NZ’s Prison population has trebled since 1985

Despite crime rates falling overall, the prison population in New Zealand has tripled since 1985 and is likely to reach a record 10,000 people next year.

Corrections is also unlikely to meet its composite target of reducing reoffending by 25 per cent by 2017. Post-prison reoffending rates have barely changed in the past 10 years.

The latest report by The Salvation Army’s Social Policy and Parliamentary Unit Beyond the Prison Gate: Reoffending and Reintegration in Aotearoa New Zealand, argues the system is failing prisoners and the public.

“The prison gate has for too long been a revolving door rather than a transition into a second chance at life. Instead of being effectively rehabilitated and reintegrated into society, many prisoners on release become ‘repeat customers’,” says report author Annaliese Johnston.

The Salvation Army argues money should be diverted into rehabilitation programmes to try and reduce this number.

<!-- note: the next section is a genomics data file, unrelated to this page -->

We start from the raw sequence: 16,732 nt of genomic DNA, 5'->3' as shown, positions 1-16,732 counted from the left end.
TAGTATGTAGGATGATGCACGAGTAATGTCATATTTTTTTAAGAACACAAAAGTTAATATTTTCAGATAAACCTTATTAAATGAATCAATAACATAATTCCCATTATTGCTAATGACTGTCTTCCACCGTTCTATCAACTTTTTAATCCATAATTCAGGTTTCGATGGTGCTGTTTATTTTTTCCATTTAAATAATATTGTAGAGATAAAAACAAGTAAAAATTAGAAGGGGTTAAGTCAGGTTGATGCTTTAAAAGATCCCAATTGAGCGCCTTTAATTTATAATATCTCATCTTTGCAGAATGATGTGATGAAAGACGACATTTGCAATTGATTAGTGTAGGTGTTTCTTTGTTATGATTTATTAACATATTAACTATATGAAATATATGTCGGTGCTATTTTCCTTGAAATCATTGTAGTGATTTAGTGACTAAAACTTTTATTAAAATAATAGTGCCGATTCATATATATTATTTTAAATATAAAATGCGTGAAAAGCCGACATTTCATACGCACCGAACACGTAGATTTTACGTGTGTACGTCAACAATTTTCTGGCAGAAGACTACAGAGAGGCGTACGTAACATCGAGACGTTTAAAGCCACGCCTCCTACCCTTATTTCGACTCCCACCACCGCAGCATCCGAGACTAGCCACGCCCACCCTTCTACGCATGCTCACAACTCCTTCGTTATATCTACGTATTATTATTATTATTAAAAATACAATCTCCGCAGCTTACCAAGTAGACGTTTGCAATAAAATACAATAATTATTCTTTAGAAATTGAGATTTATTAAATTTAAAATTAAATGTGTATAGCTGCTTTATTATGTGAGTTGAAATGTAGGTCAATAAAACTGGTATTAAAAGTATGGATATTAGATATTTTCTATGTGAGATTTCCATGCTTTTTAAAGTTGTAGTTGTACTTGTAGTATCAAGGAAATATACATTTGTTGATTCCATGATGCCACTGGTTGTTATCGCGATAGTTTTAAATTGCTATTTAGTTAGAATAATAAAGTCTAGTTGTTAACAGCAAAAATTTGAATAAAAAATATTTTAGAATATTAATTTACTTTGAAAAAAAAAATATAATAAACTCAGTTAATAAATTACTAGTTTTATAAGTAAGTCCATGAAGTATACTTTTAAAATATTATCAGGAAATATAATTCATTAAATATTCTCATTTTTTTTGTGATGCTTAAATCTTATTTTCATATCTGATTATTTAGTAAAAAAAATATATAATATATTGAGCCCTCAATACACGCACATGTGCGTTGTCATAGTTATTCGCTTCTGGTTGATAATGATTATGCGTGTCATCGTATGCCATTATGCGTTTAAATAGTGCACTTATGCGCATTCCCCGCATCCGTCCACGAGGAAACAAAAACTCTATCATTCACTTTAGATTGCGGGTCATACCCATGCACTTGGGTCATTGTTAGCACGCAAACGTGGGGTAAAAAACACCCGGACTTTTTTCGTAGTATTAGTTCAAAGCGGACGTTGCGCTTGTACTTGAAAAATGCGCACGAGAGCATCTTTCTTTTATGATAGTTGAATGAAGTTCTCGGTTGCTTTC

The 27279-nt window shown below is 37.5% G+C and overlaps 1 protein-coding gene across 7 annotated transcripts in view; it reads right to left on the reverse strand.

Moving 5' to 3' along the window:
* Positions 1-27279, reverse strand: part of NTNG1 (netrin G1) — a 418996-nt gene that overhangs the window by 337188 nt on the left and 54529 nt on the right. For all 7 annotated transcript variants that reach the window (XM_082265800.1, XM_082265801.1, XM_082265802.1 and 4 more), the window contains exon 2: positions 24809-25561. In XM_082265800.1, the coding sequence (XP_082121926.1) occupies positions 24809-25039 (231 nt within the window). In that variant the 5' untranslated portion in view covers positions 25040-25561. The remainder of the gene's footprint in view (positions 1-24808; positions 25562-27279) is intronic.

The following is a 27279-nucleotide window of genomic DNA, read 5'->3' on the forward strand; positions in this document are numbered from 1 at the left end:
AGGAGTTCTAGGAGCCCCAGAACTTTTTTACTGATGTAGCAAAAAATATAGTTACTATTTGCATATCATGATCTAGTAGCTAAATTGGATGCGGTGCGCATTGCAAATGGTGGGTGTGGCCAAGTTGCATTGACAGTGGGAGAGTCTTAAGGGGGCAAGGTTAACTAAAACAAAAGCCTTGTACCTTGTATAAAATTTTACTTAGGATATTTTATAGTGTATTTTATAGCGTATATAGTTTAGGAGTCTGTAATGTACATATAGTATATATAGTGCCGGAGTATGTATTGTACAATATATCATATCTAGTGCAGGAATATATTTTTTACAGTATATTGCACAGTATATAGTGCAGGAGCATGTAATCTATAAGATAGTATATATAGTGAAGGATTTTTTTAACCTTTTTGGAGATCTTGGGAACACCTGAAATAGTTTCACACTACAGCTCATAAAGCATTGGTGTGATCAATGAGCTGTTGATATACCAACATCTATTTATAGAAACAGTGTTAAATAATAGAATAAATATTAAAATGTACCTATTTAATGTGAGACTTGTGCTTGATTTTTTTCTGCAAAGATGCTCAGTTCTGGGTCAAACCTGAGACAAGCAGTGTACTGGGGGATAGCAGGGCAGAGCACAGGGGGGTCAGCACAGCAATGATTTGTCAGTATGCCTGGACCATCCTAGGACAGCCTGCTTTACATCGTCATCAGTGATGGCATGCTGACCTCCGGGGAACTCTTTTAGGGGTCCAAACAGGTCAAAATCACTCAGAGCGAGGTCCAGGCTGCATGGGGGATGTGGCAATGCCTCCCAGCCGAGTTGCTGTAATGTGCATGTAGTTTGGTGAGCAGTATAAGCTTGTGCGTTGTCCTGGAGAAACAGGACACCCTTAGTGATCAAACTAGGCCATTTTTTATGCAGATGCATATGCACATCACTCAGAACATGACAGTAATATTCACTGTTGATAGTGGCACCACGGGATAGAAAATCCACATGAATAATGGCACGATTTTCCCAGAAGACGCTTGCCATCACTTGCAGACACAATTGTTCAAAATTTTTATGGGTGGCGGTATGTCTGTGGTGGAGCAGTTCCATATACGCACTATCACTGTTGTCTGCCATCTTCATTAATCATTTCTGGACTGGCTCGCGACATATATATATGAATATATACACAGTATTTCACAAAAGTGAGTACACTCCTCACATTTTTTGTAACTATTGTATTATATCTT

The report  looks at the experiences of past inmates for a first-hand look at how the system impacts those who have been released and how things might be improved.

It makes several recommendations, including the formation of a cross-party strategy to reduce spending on custodial prison services and increase safety by reinvesting that money in strategies that reduce crime, better access to accommodation and health services, private-public partnerships to provide employment, and mentors.

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News category: New Zealand.

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